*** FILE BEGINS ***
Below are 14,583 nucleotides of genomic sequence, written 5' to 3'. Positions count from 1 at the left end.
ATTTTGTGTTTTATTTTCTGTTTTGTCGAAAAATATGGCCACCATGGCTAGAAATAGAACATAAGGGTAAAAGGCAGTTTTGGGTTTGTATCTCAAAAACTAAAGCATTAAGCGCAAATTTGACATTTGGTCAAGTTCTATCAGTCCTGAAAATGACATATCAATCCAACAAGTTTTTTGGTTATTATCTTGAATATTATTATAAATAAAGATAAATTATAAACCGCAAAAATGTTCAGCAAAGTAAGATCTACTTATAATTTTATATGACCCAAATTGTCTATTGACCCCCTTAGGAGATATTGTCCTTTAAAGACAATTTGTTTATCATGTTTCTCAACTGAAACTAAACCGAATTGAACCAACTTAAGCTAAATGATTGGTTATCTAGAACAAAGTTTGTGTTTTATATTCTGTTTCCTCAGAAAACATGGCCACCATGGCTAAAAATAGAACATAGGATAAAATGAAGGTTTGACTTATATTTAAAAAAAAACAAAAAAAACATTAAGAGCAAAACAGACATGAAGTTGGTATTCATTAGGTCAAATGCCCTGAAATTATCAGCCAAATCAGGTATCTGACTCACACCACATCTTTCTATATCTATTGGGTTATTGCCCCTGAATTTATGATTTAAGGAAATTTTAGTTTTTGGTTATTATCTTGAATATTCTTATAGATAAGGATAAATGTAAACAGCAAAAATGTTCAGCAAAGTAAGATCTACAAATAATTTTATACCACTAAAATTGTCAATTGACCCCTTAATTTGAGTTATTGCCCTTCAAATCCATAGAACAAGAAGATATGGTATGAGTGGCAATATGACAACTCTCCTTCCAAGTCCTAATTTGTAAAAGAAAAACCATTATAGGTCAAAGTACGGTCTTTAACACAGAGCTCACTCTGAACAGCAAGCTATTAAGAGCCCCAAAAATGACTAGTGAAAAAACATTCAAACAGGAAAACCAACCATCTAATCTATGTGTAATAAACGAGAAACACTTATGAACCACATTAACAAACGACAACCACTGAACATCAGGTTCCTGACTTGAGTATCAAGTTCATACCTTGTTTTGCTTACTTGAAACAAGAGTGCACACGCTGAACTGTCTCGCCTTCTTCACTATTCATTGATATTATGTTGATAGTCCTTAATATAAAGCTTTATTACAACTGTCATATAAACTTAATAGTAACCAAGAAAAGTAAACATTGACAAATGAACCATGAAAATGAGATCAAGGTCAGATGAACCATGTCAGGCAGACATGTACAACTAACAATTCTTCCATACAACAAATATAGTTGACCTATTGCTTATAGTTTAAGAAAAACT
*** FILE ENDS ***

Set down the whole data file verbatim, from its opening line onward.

Below are 14,583 nucleotides of genomic sequence, written 5' to 3'. Positions count from 1 at the left end.
ATTTTGTGTTTTATTTTCTGTTTTGTCGAAAAATATGGCCACCATGGCTAGAAATAGAACATAAGGGTAAAAGGCAGTTTTGGGTTTGTATCTCAAAAACTAAAGCATTAAGCGCAAATTTGACATTTGGTCAAGTTCTATCAGTCCTGAAAATGACATATCAATCCAACAAGTTTTTTGGTTATTATCTTGAATATTATTATAAATAAAGATAAATTATAAACCGCAAAAATGTTCAGCAAAGTAAGATCTACTTATAATTTTATATGACCCAAATTGTCTATTGACCCCCTTAGGAGATATTGTCCTTTAAAGACAATTTGTTTATCATGTTTCTCAACTGAAACTAAACCGAATTGAACCAACTTAAGCTAAATGATTGGTTATCTAGAACAAAGTTTGTGTTTTATATTCTGTTTCCTCAGAAAACATGGCCACCATGGCTAAAAATAGAACATAGGATAAAATGAAGGTTTGACTTATATTTAAAAAAAAACAAAAAAAACATTAAGAGCAAAACAGACATGAAGTTGGTATTCATTAGGTCAAATGCCCTGAAATTATCAGCCAAATCAGGTATCTGACTCACACCACATCTTTCTATATCTATTGGGTTATTGCCCCTGAATTTATGATTTAAGGAAATTTTAGTTTTTGGTTATTATCTTGAATATTCTTATAGATAAGGATAAATGTAAACAGCAAAAATGTTCAGCAAAGTAAGATCTACAAATAATTTTATACCACTAAAATTGTCAATTGACCCCTTAATTTGAGTTATTGCCCTTCAAATCCATAGAACAAGAAGATATGGTATGAGTGGCAATATGACAACTCTCCTTCCAAGTCCTAATTTGTAAAAGAAAAACCATTATAGGTCAAAGTACGGTCTTTAACACAGAGCTCACTCTGAACAGCAAGCTATTAAGAGCCCCAAAAATGACTAGTGAAAAAACATTCAAACAGGAAAACCAACCATCTAATCTATGTGTAATAAACGAGAAACACTTATGAACCACATTAACAAACGACAACCACTGAACATCAGGTTCCTGACTTGAGTATCAAGTTCATACCTTGTTTTGCTTACTTGAAACAAGAGTGCACACGCTGAACTGTCTCGCCTTCTTCACTATTCATTGATATTATGTTGATAGTCCTTAATATAAAGCTTTATTACAACTGTCATATAAACTTAATAGTAACCAAGAAAAGTAAACATTGACAAATGAACCATGAAAATGAGATCAAGGTCAGATGAACCATGTCAGGCAGACATGTACAACTAACAATTCTTCCATACAACAAATATAGTTGACCTATTGCTTATAGTTTAAGAAAAACT